St. Agnes of Montepulciano—St. Catherine of Siena called her, “Our Mother, the Glorious Agnes

St. Agnes of Montepulciano                                                   aleteia.org

By Larry Peterson

The Dominican Order has five women who are canonized saints. The two best known are St. Catherine of Siena, the stigmatist and a Doctor of the Church, and St. Rose of Lima, the first woman canonized a saint from the Americas. The other three are St. Margaret of Hungary who became Empress of the Byzantine Empire, St. Catherine de Ricci, the stigmatist, and lastly, St. Agnes of Montepulciano.

St. Agnes, who may be the least known of the five, could be the most important among them. What tells us that is, it was St. Catherine of Siena, who knelt by Agnes’ incorrupt body and said, “Our Mother, the Glorious Agnes.” As Catherine bent forward to kiss the foot of Agnes, it raised up so Catherine could easily reach it. St. Agnes had died almost 300 years before that moment.

On January 28, 1268, a baby girl was born into the wealthy De Segni family, in Montepulciano, located in the Papal States (central Italy). The child was named Agnes, and from an early age, she displayed an outward and obvious devotion to God.

By the time Agnes was six years old she was asking her parents to please allow her to enter the convent. When they told her she was much too young, she pleaded with them to move closer to the convent so she could be near to it. On one occasion Agnes was traveling to Montepulciano with her mom and some of the household.  The group passed by a house that was up on a hill and was known as a place of ill repute. Suddenly, a flock of screaming crows soared down from above and attacked little Agnes.

With claws outstretched and beaks flailing away they scratched and clawed at the seven-year-old, causing her to bleed from her head and arms which she was using to cover herself. The women in the group had to fight the shrieking birds off by waving their shawls and yelling at them. The ladies knew that the evil in the nearby house did not want Agnes anywhere near it. It had been a demonic attack. Years later, Agnes would build a convent on that very site.

By the time this child was nine years old she had convinced her parents to allow her to enter the convent. She was so young this was against church law but, Pope John XXI gave Agnes permission to enter the Franciscan monastery. The nuns who lived there were known as the “Sisters of the Sack” because the garments they wore were so coarse. Nine-year-old Agnes happily wore it every day.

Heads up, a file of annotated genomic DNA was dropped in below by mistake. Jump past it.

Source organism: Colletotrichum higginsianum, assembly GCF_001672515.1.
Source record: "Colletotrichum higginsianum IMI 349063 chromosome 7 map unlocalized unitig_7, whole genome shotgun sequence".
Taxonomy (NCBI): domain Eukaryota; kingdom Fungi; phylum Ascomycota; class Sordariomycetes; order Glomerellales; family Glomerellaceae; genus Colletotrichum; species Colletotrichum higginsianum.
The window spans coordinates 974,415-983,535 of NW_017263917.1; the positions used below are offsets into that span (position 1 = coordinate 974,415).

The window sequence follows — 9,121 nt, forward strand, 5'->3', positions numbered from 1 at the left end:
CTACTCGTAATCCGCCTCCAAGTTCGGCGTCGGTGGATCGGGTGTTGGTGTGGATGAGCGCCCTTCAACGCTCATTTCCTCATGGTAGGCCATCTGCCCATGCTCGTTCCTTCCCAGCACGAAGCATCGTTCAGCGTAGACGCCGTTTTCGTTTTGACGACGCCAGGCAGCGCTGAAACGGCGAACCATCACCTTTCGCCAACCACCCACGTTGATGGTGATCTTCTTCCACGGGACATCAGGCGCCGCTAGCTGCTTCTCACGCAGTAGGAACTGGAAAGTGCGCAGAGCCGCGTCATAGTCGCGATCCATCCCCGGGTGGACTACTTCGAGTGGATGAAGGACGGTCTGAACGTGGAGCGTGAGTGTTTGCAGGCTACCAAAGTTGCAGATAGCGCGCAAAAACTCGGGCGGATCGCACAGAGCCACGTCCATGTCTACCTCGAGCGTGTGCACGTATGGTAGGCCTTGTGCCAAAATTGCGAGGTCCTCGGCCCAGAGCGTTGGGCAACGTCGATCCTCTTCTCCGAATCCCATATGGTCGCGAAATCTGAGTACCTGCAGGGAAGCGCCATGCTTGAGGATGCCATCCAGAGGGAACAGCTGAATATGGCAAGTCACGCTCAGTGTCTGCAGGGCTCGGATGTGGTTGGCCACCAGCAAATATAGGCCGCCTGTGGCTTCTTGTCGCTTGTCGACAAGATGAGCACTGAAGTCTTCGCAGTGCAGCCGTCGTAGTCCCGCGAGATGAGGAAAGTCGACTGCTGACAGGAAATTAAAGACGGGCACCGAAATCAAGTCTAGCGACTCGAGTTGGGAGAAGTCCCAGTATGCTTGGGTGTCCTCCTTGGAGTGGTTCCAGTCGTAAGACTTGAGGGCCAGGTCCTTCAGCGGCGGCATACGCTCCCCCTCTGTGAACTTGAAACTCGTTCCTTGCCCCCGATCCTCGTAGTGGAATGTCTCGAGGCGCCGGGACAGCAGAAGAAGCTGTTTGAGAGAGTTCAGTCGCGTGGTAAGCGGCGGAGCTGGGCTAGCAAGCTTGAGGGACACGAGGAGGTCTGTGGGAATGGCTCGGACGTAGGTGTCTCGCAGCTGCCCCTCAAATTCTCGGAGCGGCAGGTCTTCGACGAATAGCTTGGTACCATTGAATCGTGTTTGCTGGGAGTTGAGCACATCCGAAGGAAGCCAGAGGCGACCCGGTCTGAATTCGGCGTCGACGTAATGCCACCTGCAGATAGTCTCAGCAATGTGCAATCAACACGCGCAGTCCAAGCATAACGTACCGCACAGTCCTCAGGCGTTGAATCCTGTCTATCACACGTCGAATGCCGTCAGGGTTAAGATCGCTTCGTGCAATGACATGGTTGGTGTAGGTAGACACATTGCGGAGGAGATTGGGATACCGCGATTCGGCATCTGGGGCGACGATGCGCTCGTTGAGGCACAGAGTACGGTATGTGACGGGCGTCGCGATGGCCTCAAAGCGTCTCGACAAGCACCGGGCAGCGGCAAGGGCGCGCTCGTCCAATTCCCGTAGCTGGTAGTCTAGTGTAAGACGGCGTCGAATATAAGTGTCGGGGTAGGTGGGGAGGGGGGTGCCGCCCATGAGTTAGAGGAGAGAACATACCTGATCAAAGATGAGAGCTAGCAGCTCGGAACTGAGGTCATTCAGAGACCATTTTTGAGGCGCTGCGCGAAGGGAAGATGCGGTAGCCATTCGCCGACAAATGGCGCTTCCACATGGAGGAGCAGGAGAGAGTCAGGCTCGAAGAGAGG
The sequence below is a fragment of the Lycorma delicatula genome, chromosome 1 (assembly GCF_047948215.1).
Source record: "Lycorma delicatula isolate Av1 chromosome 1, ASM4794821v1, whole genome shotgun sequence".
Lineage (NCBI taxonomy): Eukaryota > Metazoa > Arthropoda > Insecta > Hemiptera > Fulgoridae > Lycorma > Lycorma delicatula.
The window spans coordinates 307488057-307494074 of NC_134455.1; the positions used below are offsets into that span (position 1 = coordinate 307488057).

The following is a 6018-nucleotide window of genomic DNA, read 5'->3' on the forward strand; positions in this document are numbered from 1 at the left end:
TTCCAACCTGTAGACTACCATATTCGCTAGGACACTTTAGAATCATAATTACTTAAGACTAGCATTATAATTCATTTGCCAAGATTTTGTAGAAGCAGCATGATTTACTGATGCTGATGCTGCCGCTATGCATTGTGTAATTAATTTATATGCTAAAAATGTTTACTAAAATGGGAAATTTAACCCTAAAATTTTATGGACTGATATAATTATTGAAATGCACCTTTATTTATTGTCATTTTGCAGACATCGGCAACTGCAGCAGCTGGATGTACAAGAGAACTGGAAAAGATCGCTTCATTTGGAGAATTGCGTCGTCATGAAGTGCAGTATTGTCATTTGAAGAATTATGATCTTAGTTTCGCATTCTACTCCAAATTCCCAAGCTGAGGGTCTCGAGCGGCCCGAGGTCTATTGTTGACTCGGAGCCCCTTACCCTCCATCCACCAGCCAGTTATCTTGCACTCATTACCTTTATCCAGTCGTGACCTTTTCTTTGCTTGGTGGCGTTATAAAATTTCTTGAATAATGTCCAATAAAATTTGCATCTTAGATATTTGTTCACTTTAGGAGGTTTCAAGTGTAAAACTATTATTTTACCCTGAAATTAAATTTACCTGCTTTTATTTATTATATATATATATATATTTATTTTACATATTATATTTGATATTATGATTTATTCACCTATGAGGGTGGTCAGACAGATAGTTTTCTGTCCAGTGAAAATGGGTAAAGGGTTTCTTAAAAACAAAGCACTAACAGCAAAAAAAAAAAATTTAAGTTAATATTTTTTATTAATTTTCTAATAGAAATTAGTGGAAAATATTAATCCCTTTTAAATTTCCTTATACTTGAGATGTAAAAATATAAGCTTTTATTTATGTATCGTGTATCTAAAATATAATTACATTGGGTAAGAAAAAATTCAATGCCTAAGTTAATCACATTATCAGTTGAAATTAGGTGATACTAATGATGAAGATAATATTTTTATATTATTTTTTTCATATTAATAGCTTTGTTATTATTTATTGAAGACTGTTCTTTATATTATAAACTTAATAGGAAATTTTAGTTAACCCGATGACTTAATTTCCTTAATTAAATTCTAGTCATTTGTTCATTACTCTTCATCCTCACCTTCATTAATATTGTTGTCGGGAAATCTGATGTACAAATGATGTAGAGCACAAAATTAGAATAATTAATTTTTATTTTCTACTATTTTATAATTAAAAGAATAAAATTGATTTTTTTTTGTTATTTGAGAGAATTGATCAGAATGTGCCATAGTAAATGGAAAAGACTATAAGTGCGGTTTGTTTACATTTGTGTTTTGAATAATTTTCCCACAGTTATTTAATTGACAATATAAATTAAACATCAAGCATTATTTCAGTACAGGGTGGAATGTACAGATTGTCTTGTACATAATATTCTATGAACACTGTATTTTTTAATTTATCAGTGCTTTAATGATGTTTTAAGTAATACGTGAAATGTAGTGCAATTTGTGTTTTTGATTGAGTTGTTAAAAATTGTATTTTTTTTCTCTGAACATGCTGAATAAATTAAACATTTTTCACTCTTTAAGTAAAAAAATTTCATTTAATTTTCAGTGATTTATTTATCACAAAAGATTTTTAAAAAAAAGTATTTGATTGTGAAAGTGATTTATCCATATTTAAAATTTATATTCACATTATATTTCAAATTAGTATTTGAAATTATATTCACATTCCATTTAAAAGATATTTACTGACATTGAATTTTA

When Agnes was fifteen, she found herself in need of another special dispensation. This time it was so she could become the abbess of a new convent in Proceno. She desired to be in a contemplative state where she could simply pray and commune with those above. But she did not complain and humbly followed the path that always seemed to appear before her. On her day of consecration as abbess, showers of tiny white crosses floated down inside the chapel on the people below. Being a fifteen-year-old abbess was unheard of, and everyone took this as a sign of heaven’s pleasure with Agnes.

Agnes was graced with many visions. Probably the most legendary and the one for which she is best known is was when Our Lady appeared to her holding the Baby Jesus in her arms. Our Lady allowed Agnes to hold Him and caress Him. Another time the Blessed Mother gave Agnes three stones and told her to keep them in honor of the Blessed Trinity. She told Agnes that one day she would need them.

Agnes had another vision which told her that she was to leave the Franciscans and join the Dominicans. In 1306 she was asked to return to Montepulciano to build a new convent. She had no money, but she did have the three stones the Blessed Virgin had given to her. Using the three stones as a “cornerstone,” she raised money and built the convent. The sisters embraced the Rule of St. Augustine and joined the Dominican Order.

Sister Agnes died on April 20, 1317. It is said that the children of the city woke up the next morning and sadly cried out, “Holy Sister Agnes is dead.”

Agnes was canonized a saint by Pope Benedict XIII in 1726. The Dominicans celebrate her feast day on April 20.

St. Agnes of Montepulciano, please pray for us.

copyright©Larry Peterson 2019